The father of a girl who tragically died in the River Clyde joined Glasgow Humane Society to raise awareness about the dangers of open water amid scorching weather.

Gordon Goldie lost his 18-year-old daughter Sarah, pictured below, in 2016 after she had gone missing for nearly a month. Her body was later recovered from the river by the Glasgow Humane Society.

He joined the group that same year following their assistance in the search for his daughter and now he is vice-chairman.


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He said: “Preventing entering the river in any way is the big message, and if we can prevent one unpleasant thing from happening to a person then it is worth it.

"It is important just now to note that the weather will be around 22 to 23 degrees, the water is nine degrees.

“Water temperature is roughly three months behind air temperature, meaning that in October and November, you would get some summer water temperature.

“The nice weather makes people want to hang about the water and think they would be okay but it would be roughly only 10/15 minutes before the cold water shock would take over.”

The vice-chairman added that water deaths are not always related to drowning, as they look to half accidental deaths by 2026.

He said: “There are a whole lot of deaths in the river that is not from drowning but cold water shock.

“We are committed to halving the number of accidental deaths by 2026.”

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He was joined by Glasgow Humane Society officer William Graham who explained that while there has been a reduction in water deaths, people must remain vigilant.

He said: “In 2021, there were 105 water-related fatalities with 2022 noted a reduction to 96.

"This is a welcome decrease, however, there is always more to be done which could help prevent these unacceptable and preventable deaths.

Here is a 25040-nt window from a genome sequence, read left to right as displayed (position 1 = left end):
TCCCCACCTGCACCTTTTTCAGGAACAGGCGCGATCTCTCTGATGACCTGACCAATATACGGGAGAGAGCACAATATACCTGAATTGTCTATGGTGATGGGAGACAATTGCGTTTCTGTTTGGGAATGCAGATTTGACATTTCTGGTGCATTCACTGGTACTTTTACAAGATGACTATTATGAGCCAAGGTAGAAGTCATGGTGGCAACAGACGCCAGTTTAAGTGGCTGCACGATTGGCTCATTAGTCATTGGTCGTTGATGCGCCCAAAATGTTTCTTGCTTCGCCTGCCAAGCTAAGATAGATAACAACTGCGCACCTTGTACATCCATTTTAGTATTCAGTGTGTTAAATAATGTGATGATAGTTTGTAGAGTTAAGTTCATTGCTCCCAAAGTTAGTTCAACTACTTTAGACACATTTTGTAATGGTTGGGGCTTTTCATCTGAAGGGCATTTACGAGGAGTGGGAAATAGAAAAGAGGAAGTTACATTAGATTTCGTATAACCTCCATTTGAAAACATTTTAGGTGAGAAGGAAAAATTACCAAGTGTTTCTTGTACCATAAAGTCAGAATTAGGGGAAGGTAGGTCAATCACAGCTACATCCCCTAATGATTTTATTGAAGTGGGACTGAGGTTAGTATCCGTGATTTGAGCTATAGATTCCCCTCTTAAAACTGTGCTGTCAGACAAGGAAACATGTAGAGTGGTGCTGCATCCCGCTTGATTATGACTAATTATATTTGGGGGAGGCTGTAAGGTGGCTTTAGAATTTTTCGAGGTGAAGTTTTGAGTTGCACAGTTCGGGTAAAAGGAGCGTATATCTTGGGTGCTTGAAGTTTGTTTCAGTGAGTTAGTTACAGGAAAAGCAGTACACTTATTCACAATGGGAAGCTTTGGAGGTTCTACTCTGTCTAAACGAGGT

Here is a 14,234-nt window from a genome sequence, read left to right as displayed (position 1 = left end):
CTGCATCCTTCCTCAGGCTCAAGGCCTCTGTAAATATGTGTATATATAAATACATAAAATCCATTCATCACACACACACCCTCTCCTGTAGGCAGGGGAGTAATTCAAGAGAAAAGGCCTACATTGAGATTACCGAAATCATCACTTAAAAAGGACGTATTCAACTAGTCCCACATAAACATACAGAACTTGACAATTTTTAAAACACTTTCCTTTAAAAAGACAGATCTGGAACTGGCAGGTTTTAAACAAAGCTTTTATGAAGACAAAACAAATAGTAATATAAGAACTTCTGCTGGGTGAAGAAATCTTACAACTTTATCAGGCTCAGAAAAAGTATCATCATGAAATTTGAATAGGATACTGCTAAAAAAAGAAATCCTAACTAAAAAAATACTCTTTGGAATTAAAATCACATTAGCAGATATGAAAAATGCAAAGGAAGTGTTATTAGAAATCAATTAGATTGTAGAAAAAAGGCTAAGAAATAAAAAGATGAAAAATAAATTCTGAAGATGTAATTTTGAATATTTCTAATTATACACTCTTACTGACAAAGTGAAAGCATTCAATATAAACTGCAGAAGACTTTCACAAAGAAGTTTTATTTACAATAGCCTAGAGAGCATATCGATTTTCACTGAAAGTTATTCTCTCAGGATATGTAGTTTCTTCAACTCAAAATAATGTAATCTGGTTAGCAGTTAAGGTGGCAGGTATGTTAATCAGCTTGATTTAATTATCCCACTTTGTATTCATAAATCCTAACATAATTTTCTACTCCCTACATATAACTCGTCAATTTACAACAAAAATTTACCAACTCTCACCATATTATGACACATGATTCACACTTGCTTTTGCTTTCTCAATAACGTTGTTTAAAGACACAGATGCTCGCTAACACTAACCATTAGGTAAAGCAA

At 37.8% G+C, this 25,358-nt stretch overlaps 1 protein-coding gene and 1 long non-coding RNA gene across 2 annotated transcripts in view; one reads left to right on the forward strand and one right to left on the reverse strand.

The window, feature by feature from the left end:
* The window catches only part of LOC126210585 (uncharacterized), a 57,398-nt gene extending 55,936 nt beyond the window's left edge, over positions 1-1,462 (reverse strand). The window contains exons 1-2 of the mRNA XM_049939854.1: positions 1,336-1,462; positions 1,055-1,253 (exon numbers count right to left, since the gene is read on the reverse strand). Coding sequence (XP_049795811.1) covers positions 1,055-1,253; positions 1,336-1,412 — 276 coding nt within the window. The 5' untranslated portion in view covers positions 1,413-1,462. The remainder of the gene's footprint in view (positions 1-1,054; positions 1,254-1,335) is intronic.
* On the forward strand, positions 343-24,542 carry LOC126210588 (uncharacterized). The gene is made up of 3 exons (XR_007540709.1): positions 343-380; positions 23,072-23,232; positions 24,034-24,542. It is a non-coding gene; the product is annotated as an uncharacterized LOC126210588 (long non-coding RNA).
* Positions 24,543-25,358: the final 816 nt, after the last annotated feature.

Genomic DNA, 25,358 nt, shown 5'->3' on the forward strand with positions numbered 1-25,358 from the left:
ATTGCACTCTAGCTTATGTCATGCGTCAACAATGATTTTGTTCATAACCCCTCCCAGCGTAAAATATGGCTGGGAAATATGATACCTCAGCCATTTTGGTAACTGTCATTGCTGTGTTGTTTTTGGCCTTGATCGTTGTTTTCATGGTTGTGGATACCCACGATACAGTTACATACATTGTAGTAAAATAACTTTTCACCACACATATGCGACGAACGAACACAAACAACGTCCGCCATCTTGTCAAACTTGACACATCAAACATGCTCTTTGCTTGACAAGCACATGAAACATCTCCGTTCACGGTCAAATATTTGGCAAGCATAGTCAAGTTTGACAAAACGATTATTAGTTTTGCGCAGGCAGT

“Recent data has identified that 62% of water-related in 2022 happened inland, so in places like rivers/reservoirs.”

Education about safety in and around the water is a priority according to Willam, as he calls for more awareness around water safety.

He added: “We need to educate people surrounding the dangers of open waters.

“We need to treat water safety as a priority. As we approach a time of heightened risk due to the upcoming school summer break and warm weather, we must make sure we do all we can to promote good education and safety advances to prevent these needless fatalities.

“Sadly it is often copycats who drown. They see others doing something and they want to try that too.

“Always think, there may be children or less experienced persons watching you who may try and be a “copycat”.

As one of the oldest practical life-saving organisations in the world - it was founded in 1790 - the society has played a huge role in the city, helping prevent deaths in and around the water.

To find out more about the Glasgow Humane Society, you can visit their website

Additional information can also be found on websites by the Police Scotland, Scottish Fire and Rescue Service, Royal Society for the Prevention of Accidents and HM Coast Guard UK.

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